Samih Kokandi

  • Samih KokandiSamih Kokandi is from Saudi Arabia. She completed her PhD in January 2017 and her thesis title is 'Effect of Vitamin D Supplementation on Asthma Severity and Airway Inflammation'.

    Tell us about your research project.

    My PhD is focusing on the role of oral high dose vitamin D supplementation on asthma outcomes, mainly on airway inflammation. I am based in the Functional Food Centre (FFC) at Oxford Brookes University, which is an excellent place for researchers. The laboratories in the FFC include essential tools for research, and many studies are currently ongoing.  

    I am a Saudi Dietician and prior to starting my PhD, I had worked for more than three years as a clinical dietitian in King Abdullah University Hospital (KAUH), one of the largest educational hospitals in Jeddah, Saudi Arabia. I have a Master degree in Human Nutrition and my dream was to do a PhD in my field. The dream started to become a reality when I enrolled as a research student at Brookes. The University and the Department offer us great opportunities to develop our research skills.

    The first nine months of my PhD were spent designing my study protocol and obtaining ethical approval from the University Research and Ethics Committee (UREC) at  both Oxford Brookes University and King Abdulaziz University, which is where the study was partly conducted.

    A number of studies have been conducted to investigate the association between vitamin D levels and allergic disease, such as asthma. However, there are a lack in studies and trials that have investigated the effectiveness of vitamin D supplementation on such diseases. Moreover, there have been a number of shortcomings within the clinical trials conducted to study the effectiveness of vitamin D supplements, such as lack in power of study, inadequate vitamin D supplement or dose and ineffective study time.. 

    Vitamin D deficiency is a serious problem in Saudi Arabia, although it is a sunny country. According to a recent study, vitamin D deficiency and insufficiency were found in 80-90% of the Saudi population. In addition to a very high rate of vitamin D deficiency, asthma is widely spread in Saudi Arabia. For these reasons we decided to undertake our intervention study in Saudi Arabia.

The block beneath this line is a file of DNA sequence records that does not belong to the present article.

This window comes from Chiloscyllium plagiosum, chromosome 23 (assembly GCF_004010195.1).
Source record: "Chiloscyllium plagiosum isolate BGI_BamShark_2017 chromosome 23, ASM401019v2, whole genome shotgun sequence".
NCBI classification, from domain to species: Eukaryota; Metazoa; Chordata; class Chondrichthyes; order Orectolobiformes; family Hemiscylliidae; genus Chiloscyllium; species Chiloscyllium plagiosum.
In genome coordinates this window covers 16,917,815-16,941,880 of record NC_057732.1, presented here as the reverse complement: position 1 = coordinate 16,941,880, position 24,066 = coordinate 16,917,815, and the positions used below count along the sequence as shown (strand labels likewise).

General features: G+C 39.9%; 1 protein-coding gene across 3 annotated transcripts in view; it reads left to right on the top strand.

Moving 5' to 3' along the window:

Vitamin D is an important component for human health. Calcium homeostasis is the classic function of vitamin D. However in my study, we are focusing on the non-classical effects of vitamin D, mainly its immunological effects. The intervention study aimed to investigate the effect of oral high dose vitamin D supplement (200 000 IU) on airway inflammation (primary outcome), lung function and control of the symptoms (secondary outcomes) of asthma participants. Of the sixty-two Saudi adult male and female asthma patients screened, 38 completed the study. Participants were recruited from the allergy and asthma outpatient clinic at KAUH in Jeddah.

    In this study vitamin D level was measured by assessing serum 25(OH)D in nanomoles per litre by radioimmunoassay method (RIA). We used a portable spirometer to assess the lung function, including forced expiratory volume in a second (FEV1) and forced vital capacity (FVC). To assess the airway inflammation level, the Aerocrine NIOX set was used to measure the fractional exhaled nitric oxide (FeNO). A sun exposure questionnaire and short food frequency questionnaire were developed to be matched with the Saudi culture. The Arabic version of the international physical activity questionnaire (IPAQ) was used to investigate the activity level of participants. The asthma control test (ACT) was also used to classify the participants to well-controlled asthma, partially-controlled asthma and poorly-controlled asthma, depending on their symptoms control score. 

    From the first visit, which was the screening visit of the participants, we found that the mean serum vitamin D level was 32 nmol/l. Eighty-six percent of participants were vitamin D deficient or insufficient. Our initial findings also found that 39.5% were well-controlled, 14% were partially-controlled and 46.5% were poorly-controlled asthma patients. Vitamin D deficient patients also had lower FEV1 and higher FENO, which predicts more airway inflammation. 

    After finishing my PhD, I am would like to have an academic job in King Abdulaziz University. My dream would be to stimulate the desire of learning in students instead of just handing out the information. I would also like to continue my research, as well as being a part-time dietitian specialising in allergic disease.